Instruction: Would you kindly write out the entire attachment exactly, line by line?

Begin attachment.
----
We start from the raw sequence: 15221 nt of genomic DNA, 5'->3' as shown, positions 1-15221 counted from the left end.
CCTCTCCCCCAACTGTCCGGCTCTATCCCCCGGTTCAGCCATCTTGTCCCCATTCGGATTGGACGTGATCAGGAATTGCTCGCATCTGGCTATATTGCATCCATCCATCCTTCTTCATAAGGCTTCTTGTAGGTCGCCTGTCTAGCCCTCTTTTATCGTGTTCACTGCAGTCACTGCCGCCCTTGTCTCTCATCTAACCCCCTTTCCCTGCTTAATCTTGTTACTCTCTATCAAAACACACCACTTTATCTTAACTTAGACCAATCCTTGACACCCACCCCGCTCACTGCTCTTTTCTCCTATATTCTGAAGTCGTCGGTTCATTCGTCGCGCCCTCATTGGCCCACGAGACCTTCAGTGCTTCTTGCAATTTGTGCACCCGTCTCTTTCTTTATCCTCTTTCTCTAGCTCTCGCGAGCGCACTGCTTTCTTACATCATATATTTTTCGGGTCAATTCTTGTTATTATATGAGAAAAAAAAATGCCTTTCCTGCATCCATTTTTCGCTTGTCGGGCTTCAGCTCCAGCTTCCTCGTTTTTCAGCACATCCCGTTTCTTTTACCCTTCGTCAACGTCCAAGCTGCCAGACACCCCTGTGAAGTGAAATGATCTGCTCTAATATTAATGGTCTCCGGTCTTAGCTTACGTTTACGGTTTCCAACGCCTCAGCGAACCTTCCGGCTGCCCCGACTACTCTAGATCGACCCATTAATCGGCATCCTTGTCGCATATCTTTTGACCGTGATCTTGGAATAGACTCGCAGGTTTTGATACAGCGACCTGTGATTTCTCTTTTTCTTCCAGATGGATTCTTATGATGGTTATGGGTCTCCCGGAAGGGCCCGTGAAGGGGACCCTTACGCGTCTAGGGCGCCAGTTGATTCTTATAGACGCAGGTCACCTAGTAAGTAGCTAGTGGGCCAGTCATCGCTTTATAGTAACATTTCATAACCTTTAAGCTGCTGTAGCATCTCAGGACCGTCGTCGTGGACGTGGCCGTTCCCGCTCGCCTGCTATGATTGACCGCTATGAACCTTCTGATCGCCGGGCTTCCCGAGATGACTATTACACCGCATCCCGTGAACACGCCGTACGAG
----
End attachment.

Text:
We start from the raw sequence: 15221 nt of genomic DNA, 5'->3' as shown, positions 1-15221 counted from the left end.
CCTCTCCCCCAACTGTCCGGCTCTATCCCCCGGTTCAGCCATCTTGTCCCCATTCGGATTGGACGTGATCAGGAATTGCTCGCATCTGGCTATATTGCATCCATCCATCCTTCTTCATAAGGCTTCTTGTAGGTCGCCTGTCTAGCCCTCTTTTATCGTGTTCACTGCAGTCACTGCCGCCCTTGTCTCTCATCTAACCCCCTTTCCCTGCTTAATCTTGTTACTCTCTATCAAAACACACCACTTTATCTTAACTTAGACCAATCCTTGACACCCACCCCGCTCACTGCTCTTTTCTCCTATATTCTGAAGTCGTCGGTTCATTCGTCGCGCCCTCATTGGCCCACGAGACCTTCAGTGCTTCTTGCAATTTGTGCACCCGTCTCTTTCTTTATCCTCTTTCTCTAGCTCTCGCGAGCGCACTGCTTTCTTACATCATATATTTTTCGGGTCAATTCTTGTTATTATATGAGAAAAAAAAATGCCTTTCCTGCATCCATTTTTCGCTTGTCGGGCTTCAGCTCCAGCTTCCTCGTTTTTCAGCACATCCCGTTTCTTTTACCCTTCGTCAACGTCCAAGCTGCCAGACACCCCTGTGAAGTGAAATGATCTGCTCTAATATTAATGGTCTCCGGTCTTAGCTTACGTTTACGGTTTCCAACGCCTCAGCGAACCTTCCGGCTGCCCCGACTACTCTAGATCGACCCATTAATCGGCATCCTTGTCGCATATCTTTTGACCGTGATCTTGGAATAGACTCGCAGGTTTTGATACAGCGACCTGTGATTTCTCTTTTTCTTCCAGATGGATTCTTATGATGGTTATGGGTCTCCCGGAAGGGCCCGTGAAGGGGACCCTTACGCGTCTAGGGCGCCAGTTGATTCTTATAGACGCAGGTCACCTAGTAAGTAGCTAGTGGGCCAGTCATCGCTTTATAGTAACATTTCATAACCTTTAAGCTGCTGTAGCATCTCAGGACCGTCGTCGTGGACGTGGCCGTTCCCGCTCGCCTGCTATGATTGACCGCTATGAACCTTCTGATCGCCGGGCTTCCCGAGATGACTATTACACCGCATCCCGTGAACACGCCGTACGAG